[Tomato Dirt #181] My Tomato Plants Have Yellow Leaves. What Do I Do?
July 18, 2019
Tomato Dirt Newsletter Volume 9, Number 15
Dear Tomato Dirt reader,
Welcome back to Tomato Dirt! A couple times a month, we’ll send you this newsletter packed with tips about growing tomatoes and using them.
Spray Your Way to a Healthier Garden
Pump sprayers, backpack sprayers, nozzle sprayers with triggers … they come in all sizes. A garden sprayer is a must-have garden tool for feeding and treating your tomatoes, veggies, and flowers. Browse different types to choose a garden sprayer that works for you. Take a look!
FEATURE: My Tomato Plants Have Yellow Leaves. What Do I Do?
Photo: Tomato Casual
Yellow tomato leaves are a symptom associated with several tomato problems. But yellowed leaves rarely appear alone. Usually, your tomatoes give you another clue to diagnose the problem. Study your plants carefully. Use this checklist to help figure out which situation fits your tomato plant. Over-watering or under-watering. If your season has been especially wet and cool, your tomatoes may be "drowning." Water can clog air pockets in the soil and prevent plants from getting needed air, choking off leaves. Then they yellow. On the other hand, if you're in a heat wave with excessive temperatures, your plants could be over-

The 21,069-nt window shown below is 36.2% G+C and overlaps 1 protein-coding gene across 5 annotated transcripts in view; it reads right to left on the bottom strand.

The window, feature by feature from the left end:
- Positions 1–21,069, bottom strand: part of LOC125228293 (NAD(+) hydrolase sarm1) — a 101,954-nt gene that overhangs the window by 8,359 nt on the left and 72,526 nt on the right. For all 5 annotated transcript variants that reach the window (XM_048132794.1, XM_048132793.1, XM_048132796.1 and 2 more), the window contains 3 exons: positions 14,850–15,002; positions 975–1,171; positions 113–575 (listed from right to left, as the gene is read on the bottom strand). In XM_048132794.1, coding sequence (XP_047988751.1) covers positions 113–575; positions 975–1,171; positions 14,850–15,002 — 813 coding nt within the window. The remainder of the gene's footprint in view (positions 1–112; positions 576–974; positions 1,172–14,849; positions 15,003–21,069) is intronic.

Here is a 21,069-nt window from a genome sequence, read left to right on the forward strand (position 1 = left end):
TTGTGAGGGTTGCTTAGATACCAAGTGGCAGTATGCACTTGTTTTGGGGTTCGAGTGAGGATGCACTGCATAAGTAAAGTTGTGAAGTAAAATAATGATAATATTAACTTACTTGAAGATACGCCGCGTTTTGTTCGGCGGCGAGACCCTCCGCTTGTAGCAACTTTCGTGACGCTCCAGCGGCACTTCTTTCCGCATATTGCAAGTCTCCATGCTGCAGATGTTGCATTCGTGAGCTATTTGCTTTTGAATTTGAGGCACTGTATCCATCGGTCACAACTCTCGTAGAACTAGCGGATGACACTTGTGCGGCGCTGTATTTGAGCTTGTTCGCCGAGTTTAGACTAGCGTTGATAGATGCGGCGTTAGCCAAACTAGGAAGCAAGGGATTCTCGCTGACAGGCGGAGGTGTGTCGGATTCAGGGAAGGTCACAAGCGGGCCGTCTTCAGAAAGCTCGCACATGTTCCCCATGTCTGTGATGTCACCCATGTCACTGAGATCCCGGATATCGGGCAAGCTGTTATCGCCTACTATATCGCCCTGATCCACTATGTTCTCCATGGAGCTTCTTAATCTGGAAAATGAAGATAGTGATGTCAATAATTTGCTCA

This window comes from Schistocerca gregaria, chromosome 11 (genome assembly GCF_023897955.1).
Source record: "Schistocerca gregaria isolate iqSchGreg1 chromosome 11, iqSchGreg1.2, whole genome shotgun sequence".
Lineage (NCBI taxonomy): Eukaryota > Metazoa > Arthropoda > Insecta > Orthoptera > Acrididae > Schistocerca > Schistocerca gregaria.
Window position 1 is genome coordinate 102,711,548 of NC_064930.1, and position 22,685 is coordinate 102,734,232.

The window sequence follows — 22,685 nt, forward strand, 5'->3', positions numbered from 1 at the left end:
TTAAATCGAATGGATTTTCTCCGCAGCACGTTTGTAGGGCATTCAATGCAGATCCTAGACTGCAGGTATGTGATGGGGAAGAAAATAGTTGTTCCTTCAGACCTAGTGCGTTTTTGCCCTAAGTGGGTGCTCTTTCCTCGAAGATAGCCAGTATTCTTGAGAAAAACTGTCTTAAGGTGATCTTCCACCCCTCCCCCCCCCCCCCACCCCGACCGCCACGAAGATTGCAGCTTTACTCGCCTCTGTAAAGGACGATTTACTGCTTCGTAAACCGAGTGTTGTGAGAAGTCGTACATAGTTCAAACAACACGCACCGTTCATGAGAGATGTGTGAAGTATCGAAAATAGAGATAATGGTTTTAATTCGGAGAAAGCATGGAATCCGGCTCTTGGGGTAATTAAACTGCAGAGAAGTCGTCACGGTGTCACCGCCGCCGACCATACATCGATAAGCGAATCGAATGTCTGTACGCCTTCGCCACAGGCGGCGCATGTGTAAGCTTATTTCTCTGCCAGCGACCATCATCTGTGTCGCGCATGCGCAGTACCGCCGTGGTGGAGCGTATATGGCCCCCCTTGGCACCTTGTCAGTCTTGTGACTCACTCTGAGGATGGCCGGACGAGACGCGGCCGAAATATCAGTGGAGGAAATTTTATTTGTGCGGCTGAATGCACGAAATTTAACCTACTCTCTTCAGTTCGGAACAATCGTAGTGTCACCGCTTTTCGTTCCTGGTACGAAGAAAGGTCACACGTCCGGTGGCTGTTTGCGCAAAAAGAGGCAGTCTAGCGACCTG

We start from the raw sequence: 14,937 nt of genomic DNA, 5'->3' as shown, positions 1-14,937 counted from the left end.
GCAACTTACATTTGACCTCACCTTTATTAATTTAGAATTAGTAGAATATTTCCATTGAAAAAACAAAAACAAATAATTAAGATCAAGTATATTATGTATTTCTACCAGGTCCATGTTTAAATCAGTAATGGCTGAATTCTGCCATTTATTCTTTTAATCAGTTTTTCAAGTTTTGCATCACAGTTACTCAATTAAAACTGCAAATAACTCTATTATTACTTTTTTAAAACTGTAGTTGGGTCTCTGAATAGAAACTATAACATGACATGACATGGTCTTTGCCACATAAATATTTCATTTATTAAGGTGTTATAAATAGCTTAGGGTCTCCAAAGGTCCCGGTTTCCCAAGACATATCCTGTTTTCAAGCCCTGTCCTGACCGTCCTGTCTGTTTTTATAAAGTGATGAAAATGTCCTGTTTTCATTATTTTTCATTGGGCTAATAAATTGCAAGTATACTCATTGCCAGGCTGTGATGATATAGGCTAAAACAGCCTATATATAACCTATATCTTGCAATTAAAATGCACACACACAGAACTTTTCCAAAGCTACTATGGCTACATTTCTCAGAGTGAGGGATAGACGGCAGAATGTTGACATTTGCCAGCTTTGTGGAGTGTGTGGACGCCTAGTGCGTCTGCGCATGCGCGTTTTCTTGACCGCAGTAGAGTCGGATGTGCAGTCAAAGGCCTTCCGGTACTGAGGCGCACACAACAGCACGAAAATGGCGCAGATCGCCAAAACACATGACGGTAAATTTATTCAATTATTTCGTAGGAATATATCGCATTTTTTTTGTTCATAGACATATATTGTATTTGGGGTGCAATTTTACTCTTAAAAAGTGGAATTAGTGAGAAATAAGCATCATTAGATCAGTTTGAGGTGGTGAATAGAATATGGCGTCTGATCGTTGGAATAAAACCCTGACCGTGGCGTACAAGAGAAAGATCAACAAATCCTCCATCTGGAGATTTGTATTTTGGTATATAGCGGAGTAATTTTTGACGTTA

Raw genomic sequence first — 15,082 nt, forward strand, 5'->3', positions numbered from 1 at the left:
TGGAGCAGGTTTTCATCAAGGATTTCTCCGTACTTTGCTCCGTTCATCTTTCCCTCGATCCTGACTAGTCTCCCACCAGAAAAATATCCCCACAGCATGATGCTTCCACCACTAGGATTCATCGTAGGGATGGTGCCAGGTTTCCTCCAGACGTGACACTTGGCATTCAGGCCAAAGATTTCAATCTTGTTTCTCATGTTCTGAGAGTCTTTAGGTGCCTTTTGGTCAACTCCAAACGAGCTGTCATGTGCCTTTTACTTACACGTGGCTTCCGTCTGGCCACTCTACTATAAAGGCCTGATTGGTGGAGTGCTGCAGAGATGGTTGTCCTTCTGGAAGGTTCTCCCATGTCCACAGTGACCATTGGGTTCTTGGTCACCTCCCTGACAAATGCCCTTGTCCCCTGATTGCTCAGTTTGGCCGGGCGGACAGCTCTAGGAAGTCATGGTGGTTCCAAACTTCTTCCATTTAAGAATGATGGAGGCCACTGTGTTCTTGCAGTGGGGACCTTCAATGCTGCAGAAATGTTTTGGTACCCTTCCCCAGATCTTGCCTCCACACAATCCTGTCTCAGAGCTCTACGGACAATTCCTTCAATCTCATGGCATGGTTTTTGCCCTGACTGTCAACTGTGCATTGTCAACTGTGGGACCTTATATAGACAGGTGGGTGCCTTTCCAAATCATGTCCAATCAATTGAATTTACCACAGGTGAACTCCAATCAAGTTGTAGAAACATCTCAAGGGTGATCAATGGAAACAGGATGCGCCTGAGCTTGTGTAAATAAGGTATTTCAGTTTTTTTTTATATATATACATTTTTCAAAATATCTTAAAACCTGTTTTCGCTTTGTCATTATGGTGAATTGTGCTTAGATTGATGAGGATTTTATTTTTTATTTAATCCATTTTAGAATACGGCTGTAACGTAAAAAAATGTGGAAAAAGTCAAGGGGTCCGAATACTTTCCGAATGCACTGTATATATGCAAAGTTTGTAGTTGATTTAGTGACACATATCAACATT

stressed and under-watered, which could cause them to drop leaves. Make sure plants are getting 1-3 inches of water a week - on the high end of that if it's hot and on the low end if it's cool. Early blight or Septoria leaf spot. Yellowing leaves are a symptom for both diseases. To tell the difference, check to see if there are spots on the leaves. Early blight exhibits dark concentric circles on leaves and stems. Septoria leaf spot presents small dark spots on the lower leaves. Read more about different kinds of tomato blight and how to tell them apart. Tomato wilts. Fusarium wilt and verticillium wilt also exhibit
yellowed leaves. Fusarium often just affects one side of the plant. Verticillium encircles the plant, but the yellowed pattern on leaves is V-shaped. Curly top virus. Infected plants turn yellow and stop growing. Pests. Aphids, whiteflies, flea beetles, tomato hornworm and tobacco hornworm, and psyllids attack tomato plants and leave holes, dew, or chewing injuries to plants -- in addition to yellowed leaves. Check undersides of leaves and along stems for pests!
Many tomato problems on leaves are treatable once you identify the source. Use this list of problems on tomato leaves to help you identify your problem specifically.
Learn more about tomato problems and what to do about them on our Pinterest board.
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